St Catherine of Siena network

St Catherine of Siena is a network of thousands of people spread around the world. We are a network of volunteers.

Please, join us!

We focus especially on ensuring that women receive their rightful position in society and Church.

We pursue this within our general aims of deepening belief in God and discerning the true meaning of the Gospel, and promoting lasting reforms in the Roman Catholic Church according to the vision of the Second Vatican Council.

If you have time, energy, knowledge or a skill, please, help us as a volunteer in one of our projects.

We also need friends to share our financial burden. Especially now when we are setting up our central office north of London in the UK.

Join us now!


The St Catherine of Siena Institute

Our St Catherine of Siena Institute is a network of thousands of people spread around the world. It is a network of volunteers.

Our present central office is located in Rickmansworth (North London, UK). We may move our headquarters to nearby Chesham if we get the opportunity.

Like any other organization we have our structures, with legal, practical and academic subdivisions.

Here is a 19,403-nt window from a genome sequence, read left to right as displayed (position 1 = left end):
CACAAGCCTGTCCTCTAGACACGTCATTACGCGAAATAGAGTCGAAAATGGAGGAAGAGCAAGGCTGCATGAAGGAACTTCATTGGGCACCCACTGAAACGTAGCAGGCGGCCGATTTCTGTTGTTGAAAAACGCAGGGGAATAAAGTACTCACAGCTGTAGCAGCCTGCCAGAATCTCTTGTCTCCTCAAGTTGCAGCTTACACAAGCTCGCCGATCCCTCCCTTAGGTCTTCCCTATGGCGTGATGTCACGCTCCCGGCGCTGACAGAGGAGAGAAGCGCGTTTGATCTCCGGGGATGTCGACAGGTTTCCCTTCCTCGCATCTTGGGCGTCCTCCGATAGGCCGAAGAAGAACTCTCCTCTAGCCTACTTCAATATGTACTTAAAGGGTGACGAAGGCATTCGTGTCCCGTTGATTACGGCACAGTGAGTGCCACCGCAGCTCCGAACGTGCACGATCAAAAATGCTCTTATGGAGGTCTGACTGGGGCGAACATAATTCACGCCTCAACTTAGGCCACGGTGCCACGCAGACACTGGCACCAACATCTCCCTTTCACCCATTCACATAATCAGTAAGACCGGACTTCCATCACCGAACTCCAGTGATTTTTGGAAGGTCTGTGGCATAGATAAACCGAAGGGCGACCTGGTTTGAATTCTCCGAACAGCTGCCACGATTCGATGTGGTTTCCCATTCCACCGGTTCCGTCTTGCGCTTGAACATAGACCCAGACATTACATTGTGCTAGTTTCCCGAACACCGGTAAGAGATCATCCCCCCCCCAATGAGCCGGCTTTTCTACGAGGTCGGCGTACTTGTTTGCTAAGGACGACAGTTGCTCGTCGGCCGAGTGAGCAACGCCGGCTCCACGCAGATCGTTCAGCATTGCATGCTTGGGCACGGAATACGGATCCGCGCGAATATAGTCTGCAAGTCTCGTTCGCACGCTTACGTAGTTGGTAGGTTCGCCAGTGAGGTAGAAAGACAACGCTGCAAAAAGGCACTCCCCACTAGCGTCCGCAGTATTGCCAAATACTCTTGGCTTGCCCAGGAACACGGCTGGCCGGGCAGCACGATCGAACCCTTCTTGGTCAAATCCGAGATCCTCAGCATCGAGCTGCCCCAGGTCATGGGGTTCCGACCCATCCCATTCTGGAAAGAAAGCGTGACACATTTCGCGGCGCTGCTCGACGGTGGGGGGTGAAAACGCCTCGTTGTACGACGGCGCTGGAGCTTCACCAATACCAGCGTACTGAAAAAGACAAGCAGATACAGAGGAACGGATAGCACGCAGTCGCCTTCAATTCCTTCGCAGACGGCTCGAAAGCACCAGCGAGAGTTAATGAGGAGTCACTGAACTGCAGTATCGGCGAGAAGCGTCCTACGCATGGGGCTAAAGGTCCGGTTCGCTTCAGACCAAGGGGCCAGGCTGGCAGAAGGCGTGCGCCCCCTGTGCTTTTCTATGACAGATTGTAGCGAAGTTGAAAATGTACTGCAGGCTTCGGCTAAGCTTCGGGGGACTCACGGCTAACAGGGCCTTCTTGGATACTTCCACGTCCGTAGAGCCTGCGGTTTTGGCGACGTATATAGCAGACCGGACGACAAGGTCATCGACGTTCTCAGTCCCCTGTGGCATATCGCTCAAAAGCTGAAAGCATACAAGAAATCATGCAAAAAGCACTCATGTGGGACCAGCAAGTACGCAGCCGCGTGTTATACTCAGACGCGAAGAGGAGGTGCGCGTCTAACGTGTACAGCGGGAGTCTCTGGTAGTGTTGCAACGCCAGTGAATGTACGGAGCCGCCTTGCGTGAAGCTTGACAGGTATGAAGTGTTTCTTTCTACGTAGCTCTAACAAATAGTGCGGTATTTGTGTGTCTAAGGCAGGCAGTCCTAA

But we prefer to look at our structures in terms of people, all of whom contribute to our projects as members of a world-wide team.

Our ‘structures’ are themselves only a small percentage of our true wider network, our international family, which includes all the thousands upon thousands of people who avail themselves of our services.

To see a fuller diagram, click here!

Location of our central administration

At present we rent a small office at 111A High Street, Rickmansworth, which is part of greater London.

The office occupies two floors over an Espresso Bar.

Our total floor space is 45.5 sq. meters (= 491 sq. ft). It contains the following rooms: one small, parlour/meeting room with a kitchenette in the corner; two medium-sized office rooms with space for 6 desks in all; a smaller two-desk office room; a toilet. 86.



Our facilities are basic, but they allow up to eight of us to work there on computers at the same time.